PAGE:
The Latest: UN chief worried about rising tensions in region

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An Indian paramilitary soldier stops a commuter during curfew like restrictions in Jammu, India, Monday, Aug. 5, 2019. An indefinite security lockdown was in place in the Indian-controlled portion of divided Kashmir on Monday, stranding millions in their homes as authorities also suspended some internet services and deployed thousands of fresh troops around the increasingly tense region. (AP Photo/Channi Anand)

SRINAGAR, India (AP) — The Latest on Indian-controlled Kashmir (all times local):

11:54 p.m.

The U.N. says Secretary-General Antonio Guterres is very concerned about rising tensions in the Kashmir region and is urging all parties “to exercise restraint.”

U.N. spokesman Stephane Dujarric told reporters Monday that over the past few days the U.N. Military Observer Group in India and Pakistan “has observed and reported an increase in military activity along the Line of Control” — the highly militarized line dividing Kashmir between the two countries.

His comments followed the surprise announcement earlier Monday by India’s Hindu nationalist-led government that it is moving to revoke the special status of Muslim-majority Kashmir. The government cut off communications and is deploying thousands of troops in the restive Himalayan region amid fears its actions could spark uprisings.

“We are following with concern the tense situation in the region,” Dujarric said. “We’re also aware of reports of restrictions on the Indian side of Kashmir, and we urge all parties to exercise restraint.”

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9:30 p.m.

Pakistani authorities have reopened an ancient temple for the country’s tiny Hindu community in the industrial city of Sialkot despite increasing tensions with neighboring India over Kashmir.

The 1,000-year-old temple was closed for worship shortly after the creation of Muslim-majority Pakistan in 1947.

Monday’s reopening of the temple coincided with New Delhi’s decision to revoke the special status of Muslim-majority Kashmir, triggering tension between Pakistan and India.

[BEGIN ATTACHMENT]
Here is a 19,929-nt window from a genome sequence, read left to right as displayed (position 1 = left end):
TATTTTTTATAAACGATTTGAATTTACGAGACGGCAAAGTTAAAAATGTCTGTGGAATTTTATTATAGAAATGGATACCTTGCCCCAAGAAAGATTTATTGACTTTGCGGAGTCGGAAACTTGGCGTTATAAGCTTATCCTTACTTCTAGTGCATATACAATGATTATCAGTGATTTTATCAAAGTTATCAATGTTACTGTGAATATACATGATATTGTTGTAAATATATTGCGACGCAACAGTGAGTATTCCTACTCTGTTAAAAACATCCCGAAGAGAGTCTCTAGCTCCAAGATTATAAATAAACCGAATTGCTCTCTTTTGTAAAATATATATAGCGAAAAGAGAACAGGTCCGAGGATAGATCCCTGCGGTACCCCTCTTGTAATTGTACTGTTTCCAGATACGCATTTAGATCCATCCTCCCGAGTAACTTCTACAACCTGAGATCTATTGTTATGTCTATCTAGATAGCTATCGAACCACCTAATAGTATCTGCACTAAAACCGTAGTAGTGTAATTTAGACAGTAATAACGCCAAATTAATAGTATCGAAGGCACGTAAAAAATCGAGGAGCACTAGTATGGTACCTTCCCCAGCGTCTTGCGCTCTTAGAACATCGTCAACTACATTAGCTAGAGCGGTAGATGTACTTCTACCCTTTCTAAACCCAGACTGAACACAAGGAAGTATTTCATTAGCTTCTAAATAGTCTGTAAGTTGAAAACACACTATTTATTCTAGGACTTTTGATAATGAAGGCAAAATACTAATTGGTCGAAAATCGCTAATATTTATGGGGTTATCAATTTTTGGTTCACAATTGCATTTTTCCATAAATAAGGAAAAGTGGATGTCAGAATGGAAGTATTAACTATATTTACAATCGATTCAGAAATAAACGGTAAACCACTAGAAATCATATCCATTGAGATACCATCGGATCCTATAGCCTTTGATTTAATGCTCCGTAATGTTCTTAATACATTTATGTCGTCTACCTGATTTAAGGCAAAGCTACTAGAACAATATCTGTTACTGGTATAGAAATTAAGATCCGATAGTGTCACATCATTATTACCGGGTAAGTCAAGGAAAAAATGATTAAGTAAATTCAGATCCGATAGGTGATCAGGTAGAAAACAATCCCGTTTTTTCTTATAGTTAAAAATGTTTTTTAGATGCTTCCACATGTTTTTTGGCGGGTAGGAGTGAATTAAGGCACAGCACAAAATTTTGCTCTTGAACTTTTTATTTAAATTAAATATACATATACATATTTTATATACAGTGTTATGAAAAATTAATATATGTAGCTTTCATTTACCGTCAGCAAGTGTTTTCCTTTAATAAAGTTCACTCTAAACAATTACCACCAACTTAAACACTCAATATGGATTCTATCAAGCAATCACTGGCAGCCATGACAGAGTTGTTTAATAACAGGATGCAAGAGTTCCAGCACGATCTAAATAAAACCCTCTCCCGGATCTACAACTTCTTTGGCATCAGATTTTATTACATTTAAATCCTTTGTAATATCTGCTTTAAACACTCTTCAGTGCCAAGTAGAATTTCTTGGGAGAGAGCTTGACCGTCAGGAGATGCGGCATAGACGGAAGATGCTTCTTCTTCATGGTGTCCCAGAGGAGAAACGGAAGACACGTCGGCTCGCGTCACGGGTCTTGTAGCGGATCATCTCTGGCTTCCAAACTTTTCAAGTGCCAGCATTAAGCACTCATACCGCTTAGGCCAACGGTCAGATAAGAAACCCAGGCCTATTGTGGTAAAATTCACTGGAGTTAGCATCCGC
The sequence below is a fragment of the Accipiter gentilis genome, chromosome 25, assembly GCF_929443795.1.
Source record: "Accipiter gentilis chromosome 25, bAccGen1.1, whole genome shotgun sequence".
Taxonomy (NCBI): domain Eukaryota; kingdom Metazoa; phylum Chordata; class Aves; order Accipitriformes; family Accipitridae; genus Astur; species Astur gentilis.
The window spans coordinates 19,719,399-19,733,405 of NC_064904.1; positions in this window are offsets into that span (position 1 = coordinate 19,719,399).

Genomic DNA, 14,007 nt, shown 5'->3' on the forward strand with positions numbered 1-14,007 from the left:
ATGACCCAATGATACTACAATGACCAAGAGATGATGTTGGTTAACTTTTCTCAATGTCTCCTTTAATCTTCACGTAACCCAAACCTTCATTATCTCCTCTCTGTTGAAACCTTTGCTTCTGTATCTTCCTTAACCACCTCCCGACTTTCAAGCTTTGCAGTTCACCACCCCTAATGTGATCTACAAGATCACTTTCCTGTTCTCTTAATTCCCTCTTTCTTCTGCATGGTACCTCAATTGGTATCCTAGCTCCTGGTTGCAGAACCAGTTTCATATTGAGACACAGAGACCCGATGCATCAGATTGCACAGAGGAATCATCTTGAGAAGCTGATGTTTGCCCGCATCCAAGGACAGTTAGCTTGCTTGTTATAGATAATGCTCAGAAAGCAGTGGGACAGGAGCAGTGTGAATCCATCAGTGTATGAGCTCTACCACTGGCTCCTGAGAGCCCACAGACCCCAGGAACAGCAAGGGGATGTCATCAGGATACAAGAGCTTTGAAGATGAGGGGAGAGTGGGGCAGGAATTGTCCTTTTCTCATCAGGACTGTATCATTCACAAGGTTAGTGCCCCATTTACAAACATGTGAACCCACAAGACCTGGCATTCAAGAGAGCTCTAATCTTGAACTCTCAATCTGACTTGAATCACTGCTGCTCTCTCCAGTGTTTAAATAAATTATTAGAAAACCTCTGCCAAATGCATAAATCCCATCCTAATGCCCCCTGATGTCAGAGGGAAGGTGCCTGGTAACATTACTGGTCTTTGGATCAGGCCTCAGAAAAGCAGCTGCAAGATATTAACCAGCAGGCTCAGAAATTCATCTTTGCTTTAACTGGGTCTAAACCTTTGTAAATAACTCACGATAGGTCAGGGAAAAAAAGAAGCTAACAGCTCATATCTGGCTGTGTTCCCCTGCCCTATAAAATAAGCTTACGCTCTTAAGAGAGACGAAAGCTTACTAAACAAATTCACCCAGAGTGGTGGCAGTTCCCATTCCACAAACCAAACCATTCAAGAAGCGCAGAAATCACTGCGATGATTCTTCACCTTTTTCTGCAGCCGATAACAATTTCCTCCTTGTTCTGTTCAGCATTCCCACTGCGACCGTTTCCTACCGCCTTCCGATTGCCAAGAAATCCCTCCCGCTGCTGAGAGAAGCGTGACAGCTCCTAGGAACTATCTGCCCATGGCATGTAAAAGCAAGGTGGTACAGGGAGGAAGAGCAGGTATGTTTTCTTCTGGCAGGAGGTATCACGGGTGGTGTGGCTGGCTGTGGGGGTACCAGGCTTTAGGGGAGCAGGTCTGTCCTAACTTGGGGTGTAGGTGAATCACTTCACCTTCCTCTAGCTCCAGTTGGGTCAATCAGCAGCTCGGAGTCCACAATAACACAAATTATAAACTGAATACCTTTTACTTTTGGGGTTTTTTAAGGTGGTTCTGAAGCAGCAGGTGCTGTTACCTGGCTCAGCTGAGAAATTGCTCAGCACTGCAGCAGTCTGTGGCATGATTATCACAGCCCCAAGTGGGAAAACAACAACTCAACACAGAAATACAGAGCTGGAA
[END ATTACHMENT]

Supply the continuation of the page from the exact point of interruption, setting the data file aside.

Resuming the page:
Sialkot city shares a border with Kashmir.

Pakistan rejected the Indian move to change the status of Kashmir, which is divided between the two countries and claimed by both.

Only a few jubilant Hindus turned up to worship at the Shawala Teja Singh temple after it was reopened.

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9 p.m.

Pakistan’s prime minister has told the leaders of Turkey and Malaysia that India’s decision to revoke the special status of the disputed Himalayan region of Kashmir will have serious implications for regional peace and security.

Imran Khan called Turkish President Recep Tayyip Erdogan and Malaysian Prime Minister Mahathir Mohamad on Monday to explain developments following India’s revocation of the special status of Muslim-majority Kashmir.

A government statement said Erdogan assured Khan of Turkey’s steadfast support of Pakistan.

It said Khan told Mahathir that the revocation of Kashmir’s status violated United Nations Security Council resolutions and would harm peace and security in the region.

On Monday, India scrapped a constitutional provision that gave the state of Jammu and Kashmir its own constitution and broad decision-making rights.

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3 p.m.

Pakistan’s foreign ministry has rejected India’s revocation of a special status for the portion of disputed Kashmir that it controls.